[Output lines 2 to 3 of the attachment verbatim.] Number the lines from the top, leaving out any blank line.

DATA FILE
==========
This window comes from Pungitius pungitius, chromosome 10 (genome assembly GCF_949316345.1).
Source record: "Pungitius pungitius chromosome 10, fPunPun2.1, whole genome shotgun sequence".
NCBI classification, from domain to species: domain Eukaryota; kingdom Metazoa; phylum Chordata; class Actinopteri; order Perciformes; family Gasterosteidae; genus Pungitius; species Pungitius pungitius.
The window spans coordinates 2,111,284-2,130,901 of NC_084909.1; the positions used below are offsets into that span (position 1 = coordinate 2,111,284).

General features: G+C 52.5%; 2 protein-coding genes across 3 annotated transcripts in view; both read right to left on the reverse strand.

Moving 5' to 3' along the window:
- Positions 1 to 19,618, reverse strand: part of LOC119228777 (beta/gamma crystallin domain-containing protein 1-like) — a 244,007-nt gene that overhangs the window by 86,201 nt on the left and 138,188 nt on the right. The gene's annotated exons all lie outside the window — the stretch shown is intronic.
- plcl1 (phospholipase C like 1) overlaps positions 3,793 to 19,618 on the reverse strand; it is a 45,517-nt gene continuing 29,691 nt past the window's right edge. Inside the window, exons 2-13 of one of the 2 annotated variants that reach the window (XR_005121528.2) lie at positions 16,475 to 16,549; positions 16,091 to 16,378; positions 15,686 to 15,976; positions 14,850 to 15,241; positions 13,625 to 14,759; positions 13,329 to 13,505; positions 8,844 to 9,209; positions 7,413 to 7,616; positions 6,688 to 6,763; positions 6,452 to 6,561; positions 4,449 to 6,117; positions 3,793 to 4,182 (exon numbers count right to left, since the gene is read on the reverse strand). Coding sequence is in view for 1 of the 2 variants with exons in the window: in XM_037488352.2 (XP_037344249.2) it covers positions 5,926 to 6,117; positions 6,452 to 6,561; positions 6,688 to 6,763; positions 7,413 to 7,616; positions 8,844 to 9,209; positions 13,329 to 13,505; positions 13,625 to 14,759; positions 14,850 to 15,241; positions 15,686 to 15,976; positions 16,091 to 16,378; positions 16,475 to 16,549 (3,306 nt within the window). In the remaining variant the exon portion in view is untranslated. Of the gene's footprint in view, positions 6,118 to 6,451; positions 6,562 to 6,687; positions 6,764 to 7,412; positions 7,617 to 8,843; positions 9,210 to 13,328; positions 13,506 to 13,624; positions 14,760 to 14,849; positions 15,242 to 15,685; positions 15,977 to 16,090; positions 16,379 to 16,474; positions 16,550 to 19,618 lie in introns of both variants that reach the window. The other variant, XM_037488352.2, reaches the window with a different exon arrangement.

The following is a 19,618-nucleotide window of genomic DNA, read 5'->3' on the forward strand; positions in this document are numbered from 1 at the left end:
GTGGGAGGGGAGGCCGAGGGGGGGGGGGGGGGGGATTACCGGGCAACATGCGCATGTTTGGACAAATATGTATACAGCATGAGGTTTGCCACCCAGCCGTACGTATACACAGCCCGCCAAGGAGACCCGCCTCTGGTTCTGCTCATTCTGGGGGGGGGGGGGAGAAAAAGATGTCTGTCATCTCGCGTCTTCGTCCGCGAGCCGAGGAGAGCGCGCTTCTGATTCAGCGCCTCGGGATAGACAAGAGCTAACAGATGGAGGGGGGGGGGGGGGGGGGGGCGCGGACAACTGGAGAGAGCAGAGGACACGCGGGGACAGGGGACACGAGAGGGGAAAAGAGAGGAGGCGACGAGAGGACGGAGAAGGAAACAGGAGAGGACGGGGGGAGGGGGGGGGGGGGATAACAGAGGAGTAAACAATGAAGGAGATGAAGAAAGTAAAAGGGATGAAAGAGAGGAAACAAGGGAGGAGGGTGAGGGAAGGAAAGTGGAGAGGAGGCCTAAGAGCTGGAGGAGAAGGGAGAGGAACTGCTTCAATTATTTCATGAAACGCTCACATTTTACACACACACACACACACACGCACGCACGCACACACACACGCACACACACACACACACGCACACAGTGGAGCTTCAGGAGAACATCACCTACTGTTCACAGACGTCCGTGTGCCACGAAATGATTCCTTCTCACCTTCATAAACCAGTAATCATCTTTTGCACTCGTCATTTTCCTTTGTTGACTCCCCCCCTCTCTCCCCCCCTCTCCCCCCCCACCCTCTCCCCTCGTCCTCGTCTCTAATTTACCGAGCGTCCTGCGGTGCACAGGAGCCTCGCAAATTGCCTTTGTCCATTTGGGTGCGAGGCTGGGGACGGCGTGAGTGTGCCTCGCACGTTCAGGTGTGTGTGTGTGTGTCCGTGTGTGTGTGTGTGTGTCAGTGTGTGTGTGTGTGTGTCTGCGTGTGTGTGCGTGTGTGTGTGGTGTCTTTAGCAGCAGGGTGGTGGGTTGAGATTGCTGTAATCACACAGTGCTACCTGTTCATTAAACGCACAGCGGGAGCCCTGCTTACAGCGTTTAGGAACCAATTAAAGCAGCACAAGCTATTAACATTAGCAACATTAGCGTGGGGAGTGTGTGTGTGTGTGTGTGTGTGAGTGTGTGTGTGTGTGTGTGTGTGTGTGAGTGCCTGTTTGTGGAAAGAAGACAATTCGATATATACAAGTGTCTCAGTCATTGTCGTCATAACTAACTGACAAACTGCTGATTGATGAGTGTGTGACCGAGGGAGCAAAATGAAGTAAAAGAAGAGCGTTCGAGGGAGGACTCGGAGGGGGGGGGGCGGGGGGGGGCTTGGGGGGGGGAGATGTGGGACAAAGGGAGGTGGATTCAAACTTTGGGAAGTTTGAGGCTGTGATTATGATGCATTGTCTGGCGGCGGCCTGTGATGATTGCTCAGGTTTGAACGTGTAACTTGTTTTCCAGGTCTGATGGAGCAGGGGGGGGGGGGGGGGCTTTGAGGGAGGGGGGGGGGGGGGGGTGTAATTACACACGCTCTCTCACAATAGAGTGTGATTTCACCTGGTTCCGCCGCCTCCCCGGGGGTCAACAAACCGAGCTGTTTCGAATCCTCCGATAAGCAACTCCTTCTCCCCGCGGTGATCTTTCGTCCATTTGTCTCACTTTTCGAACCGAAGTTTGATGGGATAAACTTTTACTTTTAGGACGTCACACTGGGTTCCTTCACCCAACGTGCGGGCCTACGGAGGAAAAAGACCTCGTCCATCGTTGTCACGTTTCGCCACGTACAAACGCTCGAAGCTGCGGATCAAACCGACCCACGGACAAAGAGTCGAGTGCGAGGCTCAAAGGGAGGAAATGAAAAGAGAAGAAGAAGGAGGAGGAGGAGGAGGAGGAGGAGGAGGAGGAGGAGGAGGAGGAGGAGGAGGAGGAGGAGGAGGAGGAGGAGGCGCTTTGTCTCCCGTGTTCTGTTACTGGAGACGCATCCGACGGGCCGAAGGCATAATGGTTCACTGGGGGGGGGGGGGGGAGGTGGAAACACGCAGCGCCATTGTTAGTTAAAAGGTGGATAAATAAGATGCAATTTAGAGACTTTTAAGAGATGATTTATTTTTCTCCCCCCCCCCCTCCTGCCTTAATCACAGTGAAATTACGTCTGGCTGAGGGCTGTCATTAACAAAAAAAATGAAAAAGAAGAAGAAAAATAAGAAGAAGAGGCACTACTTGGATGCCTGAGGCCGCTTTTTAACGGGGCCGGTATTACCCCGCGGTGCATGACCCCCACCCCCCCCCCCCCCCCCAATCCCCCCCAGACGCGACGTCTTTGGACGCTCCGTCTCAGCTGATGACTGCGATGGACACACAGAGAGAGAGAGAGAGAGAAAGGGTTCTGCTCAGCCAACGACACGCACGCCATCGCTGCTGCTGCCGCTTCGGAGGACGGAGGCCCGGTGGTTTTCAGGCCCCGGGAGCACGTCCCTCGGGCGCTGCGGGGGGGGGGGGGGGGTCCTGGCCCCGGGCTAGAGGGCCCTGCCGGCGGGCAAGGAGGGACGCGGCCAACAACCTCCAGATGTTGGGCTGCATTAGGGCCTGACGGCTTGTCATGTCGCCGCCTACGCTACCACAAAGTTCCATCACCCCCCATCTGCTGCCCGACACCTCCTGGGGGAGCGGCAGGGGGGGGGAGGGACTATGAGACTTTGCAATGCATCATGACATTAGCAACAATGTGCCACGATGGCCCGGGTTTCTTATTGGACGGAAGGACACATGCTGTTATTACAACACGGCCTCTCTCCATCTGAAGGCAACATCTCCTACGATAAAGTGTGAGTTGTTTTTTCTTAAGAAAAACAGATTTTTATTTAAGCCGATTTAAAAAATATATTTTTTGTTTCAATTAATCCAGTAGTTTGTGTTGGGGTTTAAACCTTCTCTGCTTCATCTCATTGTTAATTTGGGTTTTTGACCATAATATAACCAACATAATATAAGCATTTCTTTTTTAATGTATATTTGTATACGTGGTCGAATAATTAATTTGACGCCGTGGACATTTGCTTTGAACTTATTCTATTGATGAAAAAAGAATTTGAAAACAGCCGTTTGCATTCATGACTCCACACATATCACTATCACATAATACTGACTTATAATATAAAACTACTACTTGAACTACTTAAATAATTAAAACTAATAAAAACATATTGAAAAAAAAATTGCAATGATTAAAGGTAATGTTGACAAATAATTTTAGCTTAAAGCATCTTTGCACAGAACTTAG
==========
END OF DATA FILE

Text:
Source record: "Pungitius pungitius chromosome 10, fPunPun2.1, whole genome shotgun sequence".
NCBI classification, from domain to species: domain Eukaryota; kingdom Metazoa; phylum Chordata; class Actinopteri; order Perciformes; family Gasterosteidae; genus Pungitius; species Pungitius pungitius.